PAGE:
Last week’s visit by the 15-person board of directors of General Motors (GM) to Germany has made clear what is at stake at Opel. The announcement by GM CEO Dan Akerson that 4 billion euros would be invested across its European locations—a declaration that received considerable coverage in the media—is not aimed at expanding production, let alone securing the jobs of workers, but part of a strategy to increase the exploitation of its global workforce.
The closure of Opel’s factory in Bochum is central to this plan and a prelude to a fundamental restructuring of GM’s European operations using the deep wage cuts of American workers as a benchmark. Current production costs are to be sharply reduced by relocating production and development facilities to Eastern Europe and permanently cutting wages, benefits and jobs of remaining workers in the west.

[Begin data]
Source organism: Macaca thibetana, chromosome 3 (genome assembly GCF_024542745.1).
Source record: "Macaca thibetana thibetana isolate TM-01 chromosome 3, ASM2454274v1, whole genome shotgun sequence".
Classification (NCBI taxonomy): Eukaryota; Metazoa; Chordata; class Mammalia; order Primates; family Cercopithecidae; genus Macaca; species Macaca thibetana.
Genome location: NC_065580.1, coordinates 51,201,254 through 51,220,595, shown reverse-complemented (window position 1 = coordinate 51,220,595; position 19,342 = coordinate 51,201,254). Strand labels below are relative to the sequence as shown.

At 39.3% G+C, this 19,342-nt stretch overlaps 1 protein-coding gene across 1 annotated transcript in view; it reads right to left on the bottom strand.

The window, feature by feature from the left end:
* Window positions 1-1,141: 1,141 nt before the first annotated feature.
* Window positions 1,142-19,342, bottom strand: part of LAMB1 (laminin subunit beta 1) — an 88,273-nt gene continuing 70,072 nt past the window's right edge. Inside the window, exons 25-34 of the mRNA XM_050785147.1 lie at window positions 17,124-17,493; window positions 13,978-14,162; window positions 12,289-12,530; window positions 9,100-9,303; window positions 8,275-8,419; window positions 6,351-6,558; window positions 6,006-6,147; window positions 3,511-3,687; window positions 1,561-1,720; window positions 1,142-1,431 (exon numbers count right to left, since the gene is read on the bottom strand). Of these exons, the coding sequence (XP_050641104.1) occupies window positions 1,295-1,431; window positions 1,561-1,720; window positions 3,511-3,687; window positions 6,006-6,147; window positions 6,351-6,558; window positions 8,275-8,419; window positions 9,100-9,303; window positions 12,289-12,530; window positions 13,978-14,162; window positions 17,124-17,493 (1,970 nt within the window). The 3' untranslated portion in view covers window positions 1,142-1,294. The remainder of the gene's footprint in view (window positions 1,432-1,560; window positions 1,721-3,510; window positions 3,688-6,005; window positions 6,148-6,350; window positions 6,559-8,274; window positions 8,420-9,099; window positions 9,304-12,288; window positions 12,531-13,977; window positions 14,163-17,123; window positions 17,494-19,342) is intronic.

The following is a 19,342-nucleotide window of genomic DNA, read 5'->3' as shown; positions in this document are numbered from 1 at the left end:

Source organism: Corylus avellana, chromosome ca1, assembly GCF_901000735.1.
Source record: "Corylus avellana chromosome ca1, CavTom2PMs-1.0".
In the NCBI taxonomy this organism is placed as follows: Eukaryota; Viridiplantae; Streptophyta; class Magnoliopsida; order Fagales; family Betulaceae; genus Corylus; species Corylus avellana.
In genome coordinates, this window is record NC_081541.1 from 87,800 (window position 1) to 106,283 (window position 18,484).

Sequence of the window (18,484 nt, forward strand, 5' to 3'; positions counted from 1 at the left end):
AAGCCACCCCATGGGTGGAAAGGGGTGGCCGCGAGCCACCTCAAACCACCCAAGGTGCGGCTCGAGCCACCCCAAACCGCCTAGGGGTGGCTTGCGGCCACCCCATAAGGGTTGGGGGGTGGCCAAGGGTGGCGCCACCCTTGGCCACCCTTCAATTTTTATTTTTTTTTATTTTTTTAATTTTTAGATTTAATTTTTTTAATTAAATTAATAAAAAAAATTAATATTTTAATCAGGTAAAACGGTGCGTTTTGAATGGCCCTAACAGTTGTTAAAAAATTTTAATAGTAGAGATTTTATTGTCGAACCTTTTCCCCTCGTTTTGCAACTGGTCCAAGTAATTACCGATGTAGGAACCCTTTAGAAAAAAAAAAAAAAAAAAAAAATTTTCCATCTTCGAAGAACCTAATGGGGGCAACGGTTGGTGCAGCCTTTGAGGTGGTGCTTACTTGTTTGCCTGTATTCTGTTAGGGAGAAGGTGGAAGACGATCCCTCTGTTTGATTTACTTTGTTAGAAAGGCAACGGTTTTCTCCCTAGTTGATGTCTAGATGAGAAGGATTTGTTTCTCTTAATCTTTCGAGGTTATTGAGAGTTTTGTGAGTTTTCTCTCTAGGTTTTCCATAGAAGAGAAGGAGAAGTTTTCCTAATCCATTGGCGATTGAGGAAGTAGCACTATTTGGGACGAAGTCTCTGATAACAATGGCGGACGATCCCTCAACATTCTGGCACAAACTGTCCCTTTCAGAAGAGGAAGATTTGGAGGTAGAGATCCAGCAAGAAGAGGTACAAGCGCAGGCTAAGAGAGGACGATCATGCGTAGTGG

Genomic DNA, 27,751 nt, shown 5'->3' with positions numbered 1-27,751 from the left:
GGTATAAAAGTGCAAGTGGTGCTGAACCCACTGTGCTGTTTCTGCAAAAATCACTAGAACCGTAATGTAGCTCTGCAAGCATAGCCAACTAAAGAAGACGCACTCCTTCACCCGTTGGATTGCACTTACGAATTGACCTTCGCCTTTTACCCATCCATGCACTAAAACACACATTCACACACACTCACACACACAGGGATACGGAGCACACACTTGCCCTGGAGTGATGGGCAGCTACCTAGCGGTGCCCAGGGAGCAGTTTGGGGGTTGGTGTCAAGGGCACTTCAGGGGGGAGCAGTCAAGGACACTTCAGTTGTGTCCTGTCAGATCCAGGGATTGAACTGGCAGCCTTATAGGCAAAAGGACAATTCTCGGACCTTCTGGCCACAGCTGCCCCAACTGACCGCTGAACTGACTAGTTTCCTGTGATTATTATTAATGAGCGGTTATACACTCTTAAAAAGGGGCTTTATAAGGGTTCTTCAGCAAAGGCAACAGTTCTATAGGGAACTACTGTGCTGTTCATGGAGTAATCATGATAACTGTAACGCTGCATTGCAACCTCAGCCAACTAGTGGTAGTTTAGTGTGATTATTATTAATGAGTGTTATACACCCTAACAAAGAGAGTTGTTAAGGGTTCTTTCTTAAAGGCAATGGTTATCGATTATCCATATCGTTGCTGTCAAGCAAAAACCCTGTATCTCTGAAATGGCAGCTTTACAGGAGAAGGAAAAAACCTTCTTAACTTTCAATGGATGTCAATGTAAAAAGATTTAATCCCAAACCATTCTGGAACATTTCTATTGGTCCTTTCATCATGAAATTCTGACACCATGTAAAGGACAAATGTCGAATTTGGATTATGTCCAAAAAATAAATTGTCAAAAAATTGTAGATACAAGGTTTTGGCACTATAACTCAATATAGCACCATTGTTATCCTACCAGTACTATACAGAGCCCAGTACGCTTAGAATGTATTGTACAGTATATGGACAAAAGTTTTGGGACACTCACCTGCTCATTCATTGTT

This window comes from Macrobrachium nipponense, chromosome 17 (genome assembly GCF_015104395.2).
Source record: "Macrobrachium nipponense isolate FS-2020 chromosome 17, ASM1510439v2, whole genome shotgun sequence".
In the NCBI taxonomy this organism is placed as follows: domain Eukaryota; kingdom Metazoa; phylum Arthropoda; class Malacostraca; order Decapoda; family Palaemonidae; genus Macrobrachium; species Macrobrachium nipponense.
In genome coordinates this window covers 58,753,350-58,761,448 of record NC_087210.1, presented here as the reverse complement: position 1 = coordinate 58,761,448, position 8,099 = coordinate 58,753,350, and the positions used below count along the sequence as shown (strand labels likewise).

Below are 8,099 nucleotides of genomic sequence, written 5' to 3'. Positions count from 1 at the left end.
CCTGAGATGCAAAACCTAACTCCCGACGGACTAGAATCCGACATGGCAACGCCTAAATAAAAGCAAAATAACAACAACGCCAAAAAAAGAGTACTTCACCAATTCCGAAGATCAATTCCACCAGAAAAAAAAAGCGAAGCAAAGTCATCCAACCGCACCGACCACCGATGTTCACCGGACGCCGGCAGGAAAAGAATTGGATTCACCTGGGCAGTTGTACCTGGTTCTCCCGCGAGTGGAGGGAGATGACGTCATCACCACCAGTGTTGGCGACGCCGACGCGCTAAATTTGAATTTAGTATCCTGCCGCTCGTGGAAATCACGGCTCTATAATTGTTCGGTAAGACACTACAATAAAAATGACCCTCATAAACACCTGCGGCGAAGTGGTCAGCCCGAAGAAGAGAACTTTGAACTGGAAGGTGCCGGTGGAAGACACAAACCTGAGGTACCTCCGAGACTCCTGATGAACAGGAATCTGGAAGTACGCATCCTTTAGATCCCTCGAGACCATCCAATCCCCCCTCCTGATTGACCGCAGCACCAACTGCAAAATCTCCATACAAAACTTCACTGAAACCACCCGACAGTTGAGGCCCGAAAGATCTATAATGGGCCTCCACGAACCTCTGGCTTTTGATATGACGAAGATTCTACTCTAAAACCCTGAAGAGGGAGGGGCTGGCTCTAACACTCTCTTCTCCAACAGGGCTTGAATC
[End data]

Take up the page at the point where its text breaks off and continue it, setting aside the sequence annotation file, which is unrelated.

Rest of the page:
Corporate management is working closely with the IG Metall union and the works councils at various plants. Many of the proposals for cutting labor costs and increasing productivity were planned in the union’s offices. The collusion that has taken place is being kept strictly secret, but the past few months make clear that the company, works council and IG Metall are involved in a conspiracy against workers.
Facing declining sales figures in Europe, GM tried to get rid of its German factories three years ago. But the sale of Opel to the Canadian firm Magna and Russia’s Sperbank was halted at the last minute. The decision was bound up with a massive intensification of exploitation in GM’s US factories.
In close collaboration with the Obama administration and the United Auto Workers (UAW) trade union, GM used the economic crisis to lay off 31,000 workers, slash the wages of new hires by 50 percent, destroy long standing protections against speed up and eliminate overtime payments after eight hours of labor. As a result, GM announced record profits in 2011.